She acknowledged, “My dogs do pretty well. I had two old dogs we lost this past year, within six months of each other, and that was difficult having any extras. My German shepherd pup is getting used to the extra visitors, it just takes her a little bit to warm up. The cats could care less.”
With a big beautiful yard, and ample space for pups to romp around Spangler expressed, “I like most animals but dogs are my passion.” She added, “We always joke about our animals being the luckiest to live here at my house with a warm place to sleep and a backyard dog oasis with a pool and lots of room to run.”
And yet running around is what gets most local dogs in trouble.
Spangler noted, “The Town of Superior has the only real animal ordinances I'm aware of. I am in contact with both city-works employees when there are animals here in the city limits. There have been some instances of tickets getting written to repeat offenders with dogs at large.”
Unfortunately, the towns of Alberton, and St. Regis, along with other smaller communities in the county have no dog ordinances or laws at all. This poses a challenge for people like Spangler who are doing their best to keep up with an ever-increasing number of lost pets.
She suggested, “In my opinion I think Mineral County needs to have some policies and procedures to start being more responsible and proactive about animal control. We could start small with making a space available on County Property to house these animals, charge a fee if someone arrested has an animal that needs cared for. Possible mill levies for animal control?” Spangler added, “Look at other counties and see what they do. I'm not asking to have anything change overnight; I know it's a big undertaking, but we need to start moving in the right direction.”
And with the population growth in Montana the past few years and heavy traffic on the Interstate Spangler noticed, “We are getting more and more instances of lost pets, abandoned animals, or animals whose owners get arrested.”
Another key issue surrounding domestic animals is spaying and neutering. She conveyed, “I know of quite a few people who don't do it because of the inconvenience of taking the time to go to the vet, the cost as well as getting them vaccinated. I think a lot of people like the idea of having animals, but don't realize the responsibility and costs involved with having them.”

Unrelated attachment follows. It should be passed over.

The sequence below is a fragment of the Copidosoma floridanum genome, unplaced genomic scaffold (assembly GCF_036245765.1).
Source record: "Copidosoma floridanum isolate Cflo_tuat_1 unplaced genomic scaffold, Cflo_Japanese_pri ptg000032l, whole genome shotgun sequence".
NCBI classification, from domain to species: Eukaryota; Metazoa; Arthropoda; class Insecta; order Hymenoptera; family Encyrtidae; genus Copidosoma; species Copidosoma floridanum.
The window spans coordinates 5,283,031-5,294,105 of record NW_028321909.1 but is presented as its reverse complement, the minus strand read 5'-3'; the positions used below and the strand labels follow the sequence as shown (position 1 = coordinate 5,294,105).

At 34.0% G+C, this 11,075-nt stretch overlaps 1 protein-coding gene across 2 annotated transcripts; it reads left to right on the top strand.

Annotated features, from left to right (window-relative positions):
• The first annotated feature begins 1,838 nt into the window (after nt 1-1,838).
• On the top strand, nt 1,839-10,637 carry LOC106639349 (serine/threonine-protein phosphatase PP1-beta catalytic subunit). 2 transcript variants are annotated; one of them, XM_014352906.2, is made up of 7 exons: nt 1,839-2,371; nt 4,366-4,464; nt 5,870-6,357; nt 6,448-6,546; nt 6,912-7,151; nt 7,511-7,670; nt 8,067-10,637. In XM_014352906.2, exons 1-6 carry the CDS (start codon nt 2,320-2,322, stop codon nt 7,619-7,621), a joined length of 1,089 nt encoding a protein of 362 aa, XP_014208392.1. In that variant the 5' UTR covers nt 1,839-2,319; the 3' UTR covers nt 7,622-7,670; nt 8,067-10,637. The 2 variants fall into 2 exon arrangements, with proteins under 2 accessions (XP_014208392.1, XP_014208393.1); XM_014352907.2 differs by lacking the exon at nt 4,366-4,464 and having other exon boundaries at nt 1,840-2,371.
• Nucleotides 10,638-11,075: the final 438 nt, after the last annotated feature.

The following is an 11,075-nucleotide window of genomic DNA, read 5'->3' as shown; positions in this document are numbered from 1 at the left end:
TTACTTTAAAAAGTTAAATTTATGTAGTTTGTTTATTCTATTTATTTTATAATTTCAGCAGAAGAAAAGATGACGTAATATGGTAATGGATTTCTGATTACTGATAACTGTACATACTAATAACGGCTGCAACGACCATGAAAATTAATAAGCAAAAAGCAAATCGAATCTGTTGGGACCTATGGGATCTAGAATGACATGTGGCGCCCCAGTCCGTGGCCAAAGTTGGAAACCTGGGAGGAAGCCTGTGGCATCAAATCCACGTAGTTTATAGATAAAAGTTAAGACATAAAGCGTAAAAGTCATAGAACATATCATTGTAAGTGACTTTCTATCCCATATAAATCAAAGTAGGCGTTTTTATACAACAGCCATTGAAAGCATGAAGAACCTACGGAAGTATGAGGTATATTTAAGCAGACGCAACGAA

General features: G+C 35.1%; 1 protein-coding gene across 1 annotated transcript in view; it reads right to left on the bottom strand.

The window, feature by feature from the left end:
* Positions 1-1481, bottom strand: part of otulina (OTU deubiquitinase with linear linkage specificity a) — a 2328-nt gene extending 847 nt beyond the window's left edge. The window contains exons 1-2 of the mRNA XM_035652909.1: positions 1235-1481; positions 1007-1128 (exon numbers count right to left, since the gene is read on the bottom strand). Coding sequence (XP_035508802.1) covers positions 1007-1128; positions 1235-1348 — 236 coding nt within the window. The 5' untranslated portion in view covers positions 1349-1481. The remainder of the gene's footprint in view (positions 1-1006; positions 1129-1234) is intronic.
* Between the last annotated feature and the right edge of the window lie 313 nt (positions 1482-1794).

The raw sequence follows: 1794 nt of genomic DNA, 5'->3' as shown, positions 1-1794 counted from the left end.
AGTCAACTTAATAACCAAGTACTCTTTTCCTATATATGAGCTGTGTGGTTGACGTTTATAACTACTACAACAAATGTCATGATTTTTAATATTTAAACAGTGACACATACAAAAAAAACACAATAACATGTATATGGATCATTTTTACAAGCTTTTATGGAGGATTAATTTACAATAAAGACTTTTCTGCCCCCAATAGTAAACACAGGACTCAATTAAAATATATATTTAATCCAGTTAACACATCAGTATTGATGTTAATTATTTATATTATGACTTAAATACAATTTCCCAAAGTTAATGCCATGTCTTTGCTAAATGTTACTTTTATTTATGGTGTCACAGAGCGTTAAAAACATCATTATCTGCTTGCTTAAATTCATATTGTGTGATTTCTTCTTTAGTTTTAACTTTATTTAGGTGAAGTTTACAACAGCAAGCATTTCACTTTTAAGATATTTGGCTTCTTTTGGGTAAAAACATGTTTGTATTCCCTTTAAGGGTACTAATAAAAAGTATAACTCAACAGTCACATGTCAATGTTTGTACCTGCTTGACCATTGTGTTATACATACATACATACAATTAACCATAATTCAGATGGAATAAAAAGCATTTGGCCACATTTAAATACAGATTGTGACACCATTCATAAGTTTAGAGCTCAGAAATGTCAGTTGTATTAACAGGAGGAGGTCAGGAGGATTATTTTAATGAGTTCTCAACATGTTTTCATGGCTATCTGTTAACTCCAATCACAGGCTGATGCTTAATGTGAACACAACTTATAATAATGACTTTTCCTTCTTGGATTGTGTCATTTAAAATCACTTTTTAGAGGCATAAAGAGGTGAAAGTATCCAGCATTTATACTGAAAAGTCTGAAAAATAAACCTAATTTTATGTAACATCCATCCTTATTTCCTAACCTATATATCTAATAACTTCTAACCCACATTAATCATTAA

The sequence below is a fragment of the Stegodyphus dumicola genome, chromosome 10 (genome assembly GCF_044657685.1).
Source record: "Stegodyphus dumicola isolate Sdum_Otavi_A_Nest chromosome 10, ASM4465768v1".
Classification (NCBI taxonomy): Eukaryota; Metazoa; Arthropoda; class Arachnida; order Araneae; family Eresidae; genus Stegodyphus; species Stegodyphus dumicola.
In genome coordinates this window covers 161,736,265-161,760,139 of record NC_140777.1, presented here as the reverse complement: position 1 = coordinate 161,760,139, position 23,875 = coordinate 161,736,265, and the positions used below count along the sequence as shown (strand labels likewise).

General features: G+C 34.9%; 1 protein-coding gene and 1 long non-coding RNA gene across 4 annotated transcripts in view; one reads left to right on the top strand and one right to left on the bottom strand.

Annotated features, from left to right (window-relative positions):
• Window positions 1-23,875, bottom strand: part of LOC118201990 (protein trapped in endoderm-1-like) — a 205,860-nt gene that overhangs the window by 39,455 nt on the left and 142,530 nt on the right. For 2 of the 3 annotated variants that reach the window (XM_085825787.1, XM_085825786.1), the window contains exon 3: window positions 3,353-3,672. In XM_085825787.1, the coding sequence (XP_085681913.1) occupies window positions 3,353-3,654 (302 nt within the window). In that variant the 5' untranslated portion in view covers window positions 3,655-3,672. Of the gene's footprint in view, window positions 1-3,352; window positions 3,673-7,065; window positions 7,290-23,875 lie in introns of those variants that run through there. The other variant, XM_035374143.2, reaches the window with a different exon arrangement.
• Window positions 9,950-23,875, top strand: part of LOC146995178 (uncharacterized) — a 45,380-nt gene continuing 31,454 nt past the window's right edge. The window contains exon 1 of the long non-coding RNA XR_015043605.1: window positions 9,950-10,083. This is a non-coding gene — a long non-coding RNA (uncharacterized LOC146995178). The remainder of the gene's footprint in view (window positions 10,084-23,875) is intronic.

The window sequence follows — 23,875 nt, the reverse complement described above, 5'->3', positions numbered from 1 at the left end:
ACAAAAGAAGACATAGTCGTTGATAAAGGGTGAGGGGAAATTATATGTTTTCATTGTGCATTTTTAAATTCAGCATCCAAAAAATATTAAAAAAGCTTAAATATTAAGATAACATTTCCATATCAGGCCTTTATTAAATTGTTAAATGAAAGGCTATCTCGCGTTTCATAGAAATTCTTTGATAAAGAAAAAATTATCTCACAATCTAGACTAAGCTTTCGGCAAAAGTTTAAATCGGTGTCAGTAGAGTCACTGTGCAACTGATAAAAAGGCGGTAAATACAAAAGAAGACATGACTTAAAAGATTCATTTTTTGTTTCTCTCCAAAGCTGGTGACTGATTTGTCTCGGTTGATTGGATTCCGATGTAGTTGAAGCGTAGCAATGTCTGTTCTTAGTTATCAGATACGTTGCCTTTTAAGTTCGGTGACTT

Pet owners have to carefully consider all of the expenses involved with having a dog or cat, things like food, vet bills, spay/neuter, vaccines, housing, and proper containment. Spangler, who has helped rehome numerous dogs recommended, “They should also think about what kind of activity level they have in a normal day; dogs especially have a lot of energy they need to burn.”
Those who know her, can attest that Spangler would do anything to save a dog or cat, and get them to a happier and safer environment. But when she’s not investing her time and energy as the neighborhood paw patroller, she does have other hobbies.
She shared, “I love to go hiking, kayaking and explore our own backyard here in Mineral County, I've been to a fair number of concerts this summer and I play golf at the Trestle Creek Women's League.”
With so many fur babies Spangler might be close to earning the title of the crazy cat/dog lady – she kidded, “Not yet...I'm sure it's coming though...they are all very supportive and help me when I need it.”
In fact, with some hard work, research, and big dreaming Spangler has a vision. She expressed, “I've thought of starting a non-profit to start a shelter here in Superior. There's a ton of planning and homework to do before I ever get to that point. I'd love to see our elected officials step up and get a group together to address some of these issues. We could work together with the Towns of Alberton and Superior and the rest of Mineral County; get some policies written and a better way to deal with these poor animals.”
Currently Spangler has three kittens that are still looking for a place to call home; they were abandoned up at the Cabin City Campground at the end of August. To inquire about the kittens, or for assistance with a lost dog reach out to Bessie Spangler on the Lost Pets of Mineral County, Montana Facebook Group.